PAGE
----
4. Pinot Gris / Grigio
Pinot Gris and Pinot Grigio are the same wine made from the same grape, they just have different names. Grigio comes from Italian and Gris is French. While producers of this wine in France and Italy stick to their respective languages, you’ll find the names are used interchangeably in New World country production. For example, California tends to call this wine Pinot Grigio and Oregon tends to call it Pinot Gris. Confusing? Definitely, but don’t let this deter you. These wines are lighter in body, have fruit forward flavors and good acidity, which makes them some of the best summer wines you can find. They’re a perfect option if you just want a drinking wine but they also go well with food, especially white meats like chicken and pork.
Chardonnay is a wine that goes especially well with shrimp, scallops, and crab, which are all popular summer foods. Stick with a light to medium bodied Chardonnay with moderate or no oak aging, unless lobster is on the menu. If you are having lobster, a buttery and rich Chardonnay pairs best. The United States, South Africa, France and Australia produce some great Chardonnays. These wines can have notes of citrus and green apple. An Old World Chardonnay, like an unoaked Chablis or a bottle from the Mâcon region can have minerality and bright acidity, which means it will pair well with salads.
6. Grüner Vetliner
Grüner Vetliner is a grape native to Austria. It’s a white wine that’s medium bodied, has great acidity and can have notes of white pepper, pear, and asparagus. It’s light to medium gold in color and you’ll find it can be anywhere from $15 to $35 a bottle. This is one of the best wines to drink if you’re having sushi.
7. Albariño / Alvarinho
Albariño is a white wine produced in the North West of Spain and Alvarinho is a wine that comes from neighboring Portugal. These are both lighter wines made from grapes grown closer to the sea. This gives them salty notes. They also have flavors of stone fruits and finish with some great acidity and freshness. You’ll find Albariños and Alvarinhos are medium bodied and pair best with summer dishes like Paella, and other food with complex flavors.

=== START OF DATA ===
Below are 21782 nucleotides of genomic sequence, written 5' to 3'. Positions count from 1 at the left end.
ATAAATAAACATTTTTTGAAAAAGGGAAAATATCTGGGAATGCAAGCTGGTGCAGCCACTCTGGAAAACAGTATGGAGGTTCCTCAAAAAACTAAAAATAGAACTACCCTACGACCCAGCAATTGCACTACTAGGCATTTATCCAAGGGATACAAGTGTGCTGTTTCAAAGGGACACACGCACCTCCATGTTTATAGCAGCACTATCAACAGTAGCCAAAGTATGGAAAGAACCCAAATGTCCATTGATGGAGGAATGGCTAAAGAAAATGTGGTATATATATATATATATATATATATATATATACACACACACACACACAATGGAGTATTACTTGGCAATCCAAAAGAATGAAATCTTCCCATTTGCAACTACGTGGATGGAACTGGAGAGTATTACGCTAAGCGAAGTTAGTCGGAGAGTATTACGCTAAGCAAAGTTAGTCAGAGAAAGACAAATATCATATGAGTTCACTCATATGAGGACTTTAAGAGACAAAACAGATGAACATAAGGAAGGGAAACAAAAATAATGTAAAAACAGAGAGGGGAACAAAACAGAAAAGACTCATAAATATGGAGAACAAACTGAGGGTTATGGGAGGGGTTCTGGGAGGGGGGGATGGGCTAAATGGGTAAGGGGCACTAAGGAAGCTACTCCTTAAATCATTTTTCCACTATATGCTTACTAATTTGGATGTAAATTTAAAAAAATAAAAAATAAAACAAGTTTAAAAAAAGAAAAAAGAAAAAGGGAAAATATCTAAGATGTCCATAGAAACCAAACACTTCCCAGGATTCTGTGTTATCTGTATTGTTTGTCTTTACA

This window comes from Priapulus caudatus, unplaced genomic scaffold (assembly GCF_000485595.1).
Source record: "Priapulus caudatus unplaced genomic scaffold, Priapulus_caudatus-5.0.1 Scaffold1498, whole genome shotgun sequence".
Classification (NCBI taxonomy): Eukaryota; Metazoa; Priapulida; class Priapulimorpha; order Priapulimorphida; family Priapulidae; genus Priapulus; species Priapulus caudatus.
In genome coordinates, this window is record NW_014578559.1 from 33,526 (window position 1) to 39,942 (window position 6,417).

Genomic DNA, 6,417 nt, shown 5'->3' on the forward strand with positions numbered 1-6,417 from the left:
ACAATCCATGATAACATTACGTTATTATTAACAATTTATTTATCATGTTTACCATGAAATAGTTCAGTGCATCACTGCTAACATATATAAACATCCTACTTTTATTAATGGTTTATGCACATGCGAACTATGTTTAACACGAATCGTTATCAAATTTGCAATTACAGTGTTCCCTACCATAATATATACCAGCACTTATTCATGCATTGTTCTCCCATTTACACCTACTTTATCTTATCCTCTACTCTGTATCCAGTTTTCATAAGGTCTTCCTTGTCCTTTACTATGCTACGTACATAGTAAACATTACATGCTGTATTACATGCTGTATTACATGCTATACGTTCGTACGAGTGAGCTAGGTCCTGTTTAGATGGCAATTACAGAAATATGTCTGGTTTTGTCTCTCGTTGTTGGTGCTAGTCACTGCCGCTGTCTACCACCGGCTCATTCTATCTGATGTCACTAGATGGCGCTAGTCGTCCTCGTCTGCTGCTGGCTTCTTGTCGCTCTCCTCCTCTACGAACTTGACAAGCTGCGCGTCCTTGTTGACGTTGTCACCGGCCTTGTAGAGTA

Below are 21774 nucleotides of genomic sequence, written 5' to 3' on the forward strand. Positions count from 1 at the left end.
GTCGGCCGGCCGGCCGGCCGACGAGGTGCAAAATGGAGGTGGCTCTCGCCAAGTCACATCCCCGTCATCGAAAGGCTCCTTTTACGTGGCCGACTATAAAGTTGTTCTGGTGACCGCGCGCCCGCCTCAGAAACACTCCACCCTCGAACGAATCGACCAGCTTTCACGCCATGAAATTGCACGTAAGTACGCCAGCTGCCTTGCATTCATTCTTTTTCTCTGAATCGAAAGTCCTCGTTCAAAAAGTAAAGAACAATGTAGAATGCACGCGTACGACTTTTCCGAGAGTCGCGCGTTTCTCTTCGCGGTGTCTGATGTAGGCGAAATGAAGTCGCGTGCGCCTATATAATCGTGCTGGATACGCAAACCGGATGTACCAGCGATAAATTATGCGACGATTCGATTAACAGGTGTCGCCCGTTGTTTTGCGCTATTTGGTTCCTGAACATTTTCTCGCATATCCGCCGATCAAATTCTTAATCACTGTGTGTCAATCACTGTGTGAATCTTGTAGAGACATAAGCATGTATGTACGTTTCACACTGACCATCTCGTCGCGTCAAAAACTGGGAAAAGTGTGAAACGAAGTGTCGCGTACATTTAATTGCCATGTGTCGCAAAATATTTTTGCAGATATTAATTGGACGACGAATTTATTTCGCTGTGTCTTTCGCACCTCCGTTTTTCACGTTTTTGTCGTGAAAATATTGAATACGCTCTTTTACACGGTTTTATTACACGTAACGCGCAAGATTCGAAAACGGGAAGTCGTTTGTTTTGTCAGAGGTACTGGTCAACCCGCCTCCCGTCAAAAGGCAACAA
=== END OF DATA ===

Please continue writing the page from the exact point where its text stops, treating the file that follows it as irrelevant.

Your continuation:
Other Italian whites
From the Northern regions of Alto Adige, Friuli and Piedmont, to the slopes of Sicily’s Mount Etna, Italy makes some of the best wines for summer. In Alto Adige you can find smaller production Sauvignon Blanc, Friulano, which is an indigenous grape variety, and Pinot Bianco. These wines are mostly unoaked, light in body, high in acid and have bright tangy flavors. Gavi is another white from Piedmont with good citrus notes, and you should try Arneis as well. In the past 25 years, wine production in Sicily has gone through a renaissance of sorts and Sicily is now making some beautiful white and red wines. Look for a Mount Etna Bianco, which is made from the Caricante grape variety, or a wine called Grillo.
Why Rosé should be on the top of your summer wine list
Rosé is a wine typically associated with summer and there’s a reason for that. It’s fresh and crisp, and you always drink it chilled. You’ll find some Rosé is on the lighter side, but Rosé can also be a fuller bodied wine with a taste profile more akin to a bottle of red. The southern Provence region in France makes beautiful and dry Rosé with good acidity and minerality. The Italian Rosé Cerasullo d’Abruzzo has a pale red color and cherry flavors. Spain, Portugal and the United States produce Rosé ranging from dry, to medium dry and crisp. Because Rosés are aged on their skins for a certain period of time, they have more flavors in them. This means they go well with all types of summer food.
The 3 best summer reds
- Pinot Noir — Pinot Noir is a wine that’s light to medium in body. It’s best served slightly chilled so its fruit flavors become more prominent. You can find Pinot Noir from France, California, the Willamette Valley in Oregon, and New Zealand. Germany is also now making some notable Pinot Noirs. Drink a Pinot Noir on its own or serve it with oilier fish, like salmon, tuna or swordfish.